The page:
Mendoza School of Business

Wounded Warrior walk raises nearly three times its goal

Published: June 12, 2012 / Author: Ed Cohen

A 30-mile charity walk from the University of Notre Dame’s campus in northern Indiana to a beach in southwest Michigan raised nearly $3,000 for the Wounded Warrior Project.

The goal had been $1,000.

“It’s humbling and overwhelming,” said Brian Lohr, director of University of Notre Dame MBA Admissions, who organized the June 9 event. “The spirit of people wanting to help those who have had tremendous setbacks in their life just came through.”

Lohr and four others set off from campus at 3 in the morning to avoid the worst heat on a day when temperatures crested 90 degrees. Around 1:30 p.m. they arrived at Weko Beach in Bridgman, Mich., where spouses were waiting with a picnic lunch followed by a ride home.

“We can honestly say now that the University of Notre Dame campus is within walking distance of the beaches of Michigan,” joked Lohr. He said the three military veterans in the group told him they had never endured a march of that length even in the service.

Lohr, who grew up in a military family, and Senior Associate Director of MBA Admissions Andrew Sama, an Air Force veteran, completed the walk along with Sean McCaffery, U.S. Army major and one-year MBA student (’13); and Kurt Wilson, U.S. Army staff sergeant and second-year student (’13). A friend of Lohr’s, Tim Shea, managing partner of Architectural Products Magazine, based in Chicago, went along as well. Photos have been posted at the Notre Dame MBA Facebook page.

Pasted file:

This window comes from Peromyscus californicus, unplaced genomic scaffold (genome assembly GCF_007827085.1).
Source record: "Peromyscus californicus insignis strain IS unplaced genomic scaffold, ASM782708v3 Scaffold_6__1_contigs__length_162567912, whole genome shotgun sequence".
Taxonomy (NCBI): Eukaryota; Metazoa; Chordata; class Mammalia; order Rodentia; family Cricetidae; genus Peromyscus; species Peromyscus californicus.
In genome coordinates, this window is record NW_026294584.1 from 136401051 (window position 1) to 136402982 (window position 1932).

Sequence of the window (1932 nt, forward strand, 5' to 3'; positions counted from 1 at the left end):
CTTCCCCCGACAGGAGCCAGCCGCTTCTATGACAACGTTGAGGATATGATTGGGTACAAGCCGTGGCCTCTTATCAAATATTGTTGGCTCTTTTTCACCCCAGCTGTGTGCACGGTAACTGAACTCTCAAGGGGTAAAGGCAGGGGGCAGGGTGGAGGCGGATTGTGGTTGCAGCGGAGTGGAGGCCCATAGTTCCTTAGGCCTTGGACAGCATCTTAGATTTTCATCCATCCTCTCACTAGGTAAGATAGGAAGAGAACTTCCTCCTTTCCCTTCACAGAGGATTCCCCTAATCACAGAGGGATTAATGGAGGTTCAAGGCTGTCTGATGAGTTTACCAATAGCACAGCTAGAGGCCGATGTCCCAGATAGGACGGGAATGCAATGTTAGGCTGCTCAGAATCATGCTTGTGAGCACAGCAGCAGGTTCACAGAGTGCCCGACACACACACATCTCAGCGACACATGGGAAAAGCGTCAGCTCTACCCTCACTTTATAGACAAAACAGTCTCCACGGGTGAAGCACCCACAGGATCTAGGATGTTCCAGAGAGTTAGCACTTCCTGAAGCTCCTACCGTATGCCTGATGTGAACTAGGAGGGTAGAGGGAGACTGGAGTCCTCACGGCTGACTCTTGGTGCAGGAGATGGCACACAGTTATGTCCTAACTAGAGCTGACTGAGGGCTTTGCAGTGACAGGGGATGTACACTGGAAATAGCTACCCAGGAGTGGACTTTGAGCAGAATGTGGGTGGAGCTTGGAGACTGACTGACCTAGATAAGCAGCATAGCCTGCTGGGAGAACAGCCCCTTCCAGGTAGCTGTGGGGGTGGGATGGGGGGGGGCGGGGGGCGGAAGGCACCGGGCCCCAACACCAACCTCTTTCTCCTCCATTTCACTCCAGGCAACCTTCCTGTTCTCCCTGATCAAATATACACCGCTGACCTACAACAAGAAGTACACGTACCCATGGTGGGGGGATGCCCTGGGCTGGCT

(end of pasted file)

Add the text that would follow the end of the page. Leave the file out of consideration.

Sama came up with the title for the event, “Irish Lead the Way,” a reference to Notre Dame’s Fighting Irish athletics teams and the U.S. Army Ranger motto “Rangers Lead the Way.” McCaffery and Wilson are both Rangers.

Wounded Warrior is a nonprofit organization dedicated to raising public awareness of the wounds – sometimes visible, sometimes not – that soldiers suffer as a result of military conflict. The project seeks to rehabilitate wounded service members, assisting them with physical, emotional and financial recovery and with the transition back to civilian life. It provides a long list of support services, including family retreats, employment assistance and peer mentoring. 

More than 50 individuals and one couple contributed amounts ranging from $5 to $325 at a special donation page at the Wounded Warrior Project website. The page, which lists donors and gift amounts, continues to accept contributions.


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